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Book Review: The Design and Implementation of the FreeBSD Operating System
Athens University of Economics and Business
Marshall Kirk McKusick and George V. Neville-Neil
The code of an operating system embodies all that makes systems programming a fascinating and exciting endeavour: the definition of interfaces and abstractions, the use of interesting algorithms and data structures, an unparalleled attention to reliability, efficiency, and scalability, tight integration with hardware, as well as innovative approaches for handling the problems of software stability, complexity, and portability. A book describing an operating system's design and implementation is destined to be a goldmine of practical and valuable knowledge; previous works of this genre, such as those by Organick, Lions, Bach, and Leffler et al, have all deservedly become classics.
McKusick's and Neville-Neil's book describes the design and implementation of the FreeBSD 5.2 operating system. FreeBSD is a free open-source operating system for a number of modern processor architectures. It is derived from BSD, the version of Unix developed by the Computer Science Research Group at the University of California, Berkeley. It is developed and maintained by a large, centrally managed, team of individuals (including this reviewer). FreeBSD offers today advanced networking, performance, security and compatibility features which are still missing in other operating systems, even some of the best commercial ones. Tempted by the system's quality and the liberal license under which it is distributed, many companies have adopted FreeBSD for running their production servers or for producing custom embedded systems. In addition to its adoption in mission critical applications, the system's academic pedigree has endowed FreeBSD with a culture promoting the development of cutting edge research features and an exemplary development process.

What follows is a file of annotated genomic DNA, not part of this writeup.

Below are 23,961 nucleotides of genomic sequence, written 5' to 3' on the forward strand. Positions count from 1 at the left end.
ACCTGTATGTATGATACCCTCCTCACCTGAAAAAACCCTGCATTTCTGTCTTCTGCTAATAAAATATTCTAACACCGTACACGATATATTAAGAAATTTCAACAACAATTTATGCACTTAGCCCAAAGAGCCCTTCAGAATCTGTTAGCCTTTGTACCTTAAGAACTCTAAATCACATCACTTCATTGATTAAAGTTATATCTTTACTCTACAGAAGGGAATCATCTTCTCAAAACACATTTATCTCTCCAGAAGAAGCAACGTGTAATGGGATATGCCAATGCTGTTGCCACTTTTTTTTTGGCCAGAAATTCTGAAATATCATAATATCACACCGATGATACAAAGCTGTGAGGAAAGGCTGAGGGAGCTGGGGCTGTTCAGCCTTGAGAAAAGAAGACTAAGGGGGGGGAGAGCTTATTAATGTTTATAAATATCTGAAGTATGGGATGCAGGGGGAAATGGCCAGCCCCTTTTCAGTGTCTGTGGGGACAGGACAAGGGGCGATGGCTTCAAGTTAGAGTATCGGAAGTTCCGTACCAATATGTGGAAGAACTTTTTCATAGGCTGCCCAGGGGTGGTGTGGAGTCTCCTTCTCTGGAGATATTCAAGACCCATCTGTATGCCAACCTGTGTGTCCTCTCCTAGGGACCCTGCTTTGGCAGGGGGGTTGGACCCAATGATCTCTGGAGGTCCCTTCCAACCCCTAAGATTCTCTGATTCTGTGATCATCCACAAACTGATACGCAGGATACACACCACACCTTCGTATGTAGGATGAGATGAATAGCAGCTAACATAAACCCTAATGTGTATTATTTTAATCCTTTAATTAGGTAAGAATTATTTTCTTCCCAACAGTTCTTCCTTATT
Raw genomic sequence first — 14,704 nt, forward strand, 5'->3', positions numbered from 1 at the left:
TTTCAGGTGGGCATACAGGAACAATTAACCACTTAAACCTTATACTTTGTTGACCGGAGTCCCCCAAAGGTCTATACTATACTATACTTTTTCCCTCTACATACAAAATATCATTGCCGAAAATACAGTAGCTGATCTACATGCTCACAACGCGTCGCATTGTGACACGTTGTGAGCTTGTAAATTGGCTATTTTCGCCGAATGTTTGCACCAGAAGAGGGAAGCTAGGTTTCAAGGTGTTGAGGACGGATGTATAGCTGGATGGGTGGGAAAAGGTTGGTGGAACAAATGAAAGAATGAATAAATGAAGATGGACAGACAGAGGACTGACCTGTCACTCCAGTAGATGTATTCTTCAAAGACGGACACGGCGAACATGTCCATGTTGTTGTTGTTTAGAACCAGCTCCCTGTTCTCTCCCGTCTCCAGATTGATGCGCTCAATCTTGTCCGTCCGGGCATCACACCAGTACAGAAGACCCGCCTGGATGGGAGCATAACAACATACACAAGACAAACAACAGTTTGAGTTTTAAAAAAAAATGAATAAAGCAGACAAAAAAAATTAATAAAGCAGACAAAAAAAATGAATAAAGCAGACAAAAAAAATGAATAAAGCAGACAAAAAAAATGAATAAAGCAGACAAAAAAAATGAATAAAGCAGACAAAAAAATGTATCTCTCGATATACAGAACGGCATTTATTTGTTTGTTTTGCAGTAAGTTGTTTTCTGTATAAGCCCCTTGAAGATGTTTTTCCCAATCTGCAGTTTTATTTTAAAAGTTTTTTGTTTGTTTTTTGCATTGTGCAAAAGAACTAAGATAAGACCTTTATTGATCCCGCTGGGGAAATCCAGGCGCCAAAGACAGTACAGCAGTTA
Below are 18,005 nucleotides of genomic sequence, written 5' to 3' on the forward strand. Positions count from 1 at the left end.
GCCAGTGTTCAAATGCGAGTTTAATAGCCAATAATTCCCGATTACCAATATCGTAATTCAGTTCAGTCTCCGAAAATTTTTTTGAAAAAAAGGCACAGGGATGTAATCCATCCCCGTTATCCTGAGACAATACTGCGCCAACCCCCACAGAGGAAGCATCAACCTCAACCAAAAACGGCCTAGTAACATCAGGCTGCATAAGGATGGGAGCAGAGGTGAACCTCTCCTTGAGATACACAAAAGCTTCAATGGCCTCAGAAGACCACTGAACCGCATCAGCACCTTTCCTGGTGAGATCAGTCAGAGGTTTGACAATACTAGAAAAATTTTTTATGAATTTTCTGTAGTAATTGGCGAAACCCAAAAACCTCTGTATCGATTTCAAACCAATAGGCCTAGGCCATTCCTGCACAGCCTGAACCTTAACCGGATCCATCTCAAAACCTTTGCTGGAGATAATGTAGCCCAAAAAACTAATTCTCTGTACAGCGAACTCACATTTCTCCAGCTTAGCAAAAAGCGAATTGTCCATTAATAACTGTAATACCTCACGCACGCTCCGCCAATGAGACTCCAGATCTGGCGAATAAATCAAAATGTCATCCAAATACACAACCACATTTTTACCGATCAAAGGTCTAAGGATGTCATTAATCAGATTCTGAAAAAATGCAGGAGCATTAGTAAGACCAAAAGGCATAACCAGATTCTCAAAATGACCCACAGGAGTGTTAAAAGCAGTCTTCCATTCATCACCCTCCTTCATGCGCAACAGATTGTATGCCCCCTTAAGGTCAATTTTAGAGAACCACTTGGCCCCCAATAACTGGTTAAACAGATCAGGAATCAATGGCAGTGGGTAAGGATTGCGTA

This book is an essential update on earlier books covering BSD systems, and now covers performance improvements in the virtual memory system, the new symmetric multiprocessor support, process threads, the operating system virtualization jail facility, and filesystem snapshots. Continuing with the style of its predecessors the book successfully marries theory and practice. Each chapter introduces the basic concepts, theory, and terminology before delving into the design and implementation details. Many elements of FreeBSD are derivatives of cutting-edge academic research; the corresponding papers are always cited, making the book a valuable roadmap for the budding researcher.
The book can serve a variety of purposes. First of all it will be of interest to anyone wanting to understand the internal workings of a modern operating system. In addition, the book can be used as a textbook in an advanced undergraduate or graduate operating systems course, providing students with a chance to learn from a system on which they can lay their hands on. Finally, those working on the FreeBSD kernel, for fun or profit, can use it as a comprehensive guide to the system's internals. In fact, the BSD community—to which the book is dedicated—should consider it a blessing to have it at its disposal.
The Design and Implementation of the FreeBSD Operating System
Addison Wesley, 2004